The P8 and P9 power supply cables may not even go to anything.
The power supply cables coming out of the Power Supply, can be labeled, however that particular pre-built computer manufacturer, deems.
General labeling for the power supply cables is;
1) P1 - The 20-pin ATX main power cable, or 24-pin ATX main power cable.
2) P2 and P4 - The 4-pin ATX +12 Volt power cable
3) P3, P5, P6, P7, P8, and P9, can be used for a standard 4-pin Peripheral power cable, ('Molex'), or a small 4-pin Peripheral power cable, (Floppy Drives/Card Reader), or a SATA power cable.
Here, let me show you a basic example, looking at Power Supply cable connector markings, for the Dell Optiplex 745 Desktop PC,http://support.dell.com/support/edocs/systems/op745/en/UG_en/mt_pwrsp.htm#wp1109155
Scroll down look under the subheading - DC Power Connectors
This link shows you the various power cables, and their respective connectors,http://www.playtool.com/pages/psuconnectors/connectors.html
If the problem is a Tyan Trinity 400 S1854 motherboard, let's look at the power cables you need to connect;http://tyan.com/archive/products/html/trinity400.html
To the right of the blue bold - Trinity 400 (S1854) - heading, click on the Manuals icon.
Scroll down to the chart that has - Socket 370 (Intel Celeron / Pentium III ), at the top. In the list click on the blue -
[ Shows as Trinity 400 (Addendum)
You have the option to click on Trinity 400, or Addendum.
Do not click on Addendum at this time ]
This is a PDF file. The computer you are using now has Adobe Reader on it, which uses PDF files.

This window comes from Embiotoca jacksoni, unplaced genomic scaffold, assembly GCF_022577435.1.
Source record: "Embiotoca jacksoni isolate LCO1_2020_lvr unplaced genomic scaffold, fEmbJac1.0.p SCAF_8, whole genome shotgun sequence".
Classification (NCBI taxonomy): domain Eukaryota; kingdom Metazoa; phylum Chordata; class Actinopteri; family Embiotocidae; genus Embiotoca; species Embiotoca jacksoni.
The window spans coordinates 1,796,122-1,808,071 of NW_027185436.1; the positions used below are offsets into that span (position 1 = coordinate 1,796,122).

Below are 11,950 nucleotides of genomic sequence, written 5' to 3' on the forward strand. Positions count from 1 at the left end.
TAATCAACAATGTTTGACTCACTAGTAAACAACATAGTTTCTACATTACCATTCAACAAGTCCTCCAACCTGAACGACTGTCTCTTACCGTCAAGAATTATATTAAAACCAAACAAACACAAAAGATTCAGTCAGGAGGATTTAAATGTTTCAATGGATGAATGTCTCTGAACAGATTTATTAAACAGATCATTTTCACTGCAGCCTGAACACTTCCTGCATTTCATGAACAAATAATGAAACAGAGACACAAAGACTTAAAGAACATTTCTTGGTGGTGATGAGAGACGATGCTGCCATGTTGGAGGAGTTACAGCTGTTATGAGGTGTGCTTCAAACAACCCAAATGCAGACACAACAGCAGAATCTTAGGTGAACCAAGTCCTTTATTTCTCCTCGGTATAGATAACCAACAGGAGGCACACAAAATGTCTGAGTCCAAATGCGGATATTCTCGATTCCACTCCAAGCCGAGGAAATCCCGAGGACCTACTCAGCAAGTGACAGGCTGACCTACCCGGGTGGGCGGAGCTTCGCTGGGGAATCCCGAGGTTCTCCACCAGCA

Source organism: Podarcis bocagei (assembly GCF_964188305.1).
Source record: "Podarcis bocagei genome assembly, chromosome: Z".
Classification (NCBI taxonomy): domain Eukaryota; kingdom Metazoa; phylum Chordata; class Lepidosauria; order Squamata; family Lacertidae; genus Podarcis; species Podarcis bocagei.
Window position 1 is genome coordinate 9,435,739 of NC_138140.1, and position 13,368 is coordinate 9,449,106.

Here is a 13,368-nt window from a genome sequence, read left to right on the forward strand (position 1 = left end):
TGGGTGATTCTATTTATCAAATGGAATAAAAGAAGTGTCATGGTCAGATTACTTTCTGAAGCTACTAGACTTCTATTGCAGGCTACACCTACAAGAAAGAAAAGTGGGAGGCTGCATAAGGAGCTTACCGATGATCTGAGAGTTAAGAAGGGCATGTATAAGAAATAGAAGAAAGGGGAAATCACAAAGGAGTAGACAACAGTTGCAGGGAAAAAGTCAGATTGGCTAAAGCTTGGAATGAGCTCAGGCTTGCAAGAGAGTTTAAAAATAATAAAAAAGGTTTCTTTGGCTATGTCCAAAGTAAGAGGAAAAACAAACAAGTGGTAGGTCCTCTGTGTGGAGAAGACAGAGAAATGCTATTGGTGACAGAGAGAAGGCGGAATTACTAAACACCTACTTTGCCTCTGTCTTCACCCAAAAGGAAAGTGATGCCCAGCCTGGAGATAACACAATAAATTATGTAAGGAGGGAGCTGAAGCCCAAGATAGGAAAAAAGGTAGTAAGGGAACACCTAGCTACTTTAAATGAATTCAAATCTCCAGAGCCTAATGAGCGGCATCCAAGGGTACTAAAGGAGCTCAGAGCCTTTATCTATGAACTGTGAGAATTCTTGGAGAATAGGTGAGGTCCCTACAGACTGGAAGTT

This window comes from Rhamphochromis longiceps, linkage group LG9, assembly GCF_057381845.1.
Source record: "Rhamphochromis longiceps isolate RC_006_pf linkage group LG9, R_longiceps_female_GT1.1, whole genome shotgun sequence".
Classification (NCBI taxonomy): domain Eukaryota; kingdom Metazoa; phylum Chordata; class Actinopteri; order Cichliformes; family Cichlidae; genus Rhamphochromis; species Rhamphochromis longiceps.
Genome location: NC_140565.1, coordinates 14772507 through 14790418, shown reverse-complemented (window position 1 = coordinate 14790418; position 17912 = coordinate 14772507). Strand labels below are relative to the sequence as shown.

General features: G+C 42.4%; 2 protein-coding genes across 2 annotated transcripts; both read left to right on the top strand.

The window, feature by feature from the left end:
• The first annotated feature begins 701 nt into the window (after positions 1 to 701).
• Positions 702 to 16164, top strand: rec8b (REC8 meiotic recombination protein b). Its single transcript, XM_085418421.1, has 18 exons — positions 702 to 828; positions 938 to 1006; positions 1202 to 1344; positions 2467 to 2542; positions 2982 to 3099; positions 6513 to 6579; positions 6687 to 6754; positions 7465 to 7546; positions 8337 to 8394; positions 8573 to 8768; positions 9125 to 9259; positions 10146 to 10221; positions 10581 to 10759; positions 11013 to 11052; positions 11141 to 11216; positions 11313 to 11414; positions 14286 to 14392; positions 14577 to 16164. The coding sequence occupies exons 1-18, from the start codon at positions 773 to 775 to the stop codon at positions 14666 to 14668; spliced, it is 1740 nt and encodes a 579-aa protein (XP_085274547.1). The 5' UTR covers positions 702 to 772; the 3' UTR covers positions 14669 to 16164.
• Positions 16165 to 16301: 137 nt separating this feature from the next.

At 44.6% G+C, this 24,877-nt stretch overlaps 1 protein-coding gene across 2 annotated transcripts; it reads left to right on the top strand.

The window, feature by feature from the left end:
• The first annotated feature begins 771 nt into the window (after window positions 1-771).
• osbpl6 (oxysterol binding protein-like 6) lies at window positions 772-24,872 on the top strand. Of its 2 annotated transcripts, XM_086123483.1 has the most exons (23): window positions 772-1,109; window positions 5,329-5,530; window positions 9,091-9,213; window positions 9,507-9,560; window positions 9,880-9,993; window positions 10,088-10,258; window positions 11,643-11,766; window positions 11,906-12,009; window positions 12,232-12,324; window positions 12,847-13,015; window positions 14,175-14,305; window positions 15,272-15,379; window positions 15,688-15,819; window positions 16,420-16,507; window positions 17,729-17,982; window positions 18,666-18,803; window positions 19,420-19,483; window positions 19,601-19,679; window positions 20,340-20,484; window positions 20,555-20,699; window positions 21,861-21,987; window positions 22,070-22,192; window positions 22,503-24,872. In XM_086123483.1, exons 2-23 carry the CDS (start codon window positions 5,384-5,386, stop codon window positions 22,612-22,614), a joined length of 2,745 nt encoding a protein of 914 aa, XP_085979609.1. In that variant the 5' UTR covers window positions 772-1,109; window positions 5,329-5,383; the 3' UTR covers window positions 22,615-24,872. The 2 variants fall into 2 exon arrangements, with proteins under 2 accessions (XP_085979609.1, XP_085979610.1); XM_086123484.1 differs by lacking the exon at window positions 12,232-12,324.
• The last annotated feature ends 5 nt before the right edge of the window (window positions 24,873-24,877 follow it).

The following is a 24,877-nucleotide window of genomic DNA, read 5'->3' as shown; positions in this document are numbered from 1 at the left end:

After you click on the file name (Trinity 400) it may take up to 30 seconds, before the first page comes up.
Using a medium speed DSL connection, it took 12 seconds just now.
(Wanted you to know, because you will be staring at a blank white page, until the first page comes up. Didn't want you to think the link doesn't work. The file is downloading in the background. The first page is the LAST to come up )
When you are staring at the cover sheet -
Tyan S1854 / Trinity 400 / Motherboard User's Manual / Revision 2.02 -
,bring your mouse cursor to the bottom/middle. The ghosted out navigation guide will now appear.
Go to the far right, and left-click on the Adobe PDF icon.
When you hover your mouse cursor over it -
Show Adobe Reader toolbar - comes up.
Easier to navigate around.
At the top, (Header), is the PDF file page number box. It is to the right of the Down Arrow.
To the right of it, is the Zoom In icon ( + ), and the Zoom Out icon.
( - )
Clicking on Zoom In increases the view size.
Clicking on Zoom Out decreases the view size.
Go to Page 13.
Bring the view size so you are looking at the entire motherboard illustration.
(For me it is 75 percent. I'm using a 26 inch RCA EN-V HDTV, as my main monitor)
You can use the Down Arrow to go page by page; Or,
1) Left-click once in the PDF file page number box.
Contents in the page number box will be highlighted in blue.
2) Type the page number (In this case -> 13)
3) Press the Enter key.
Page 13 is an illustration, Page 14 is a photo; Top View.
A) ATX main power cable.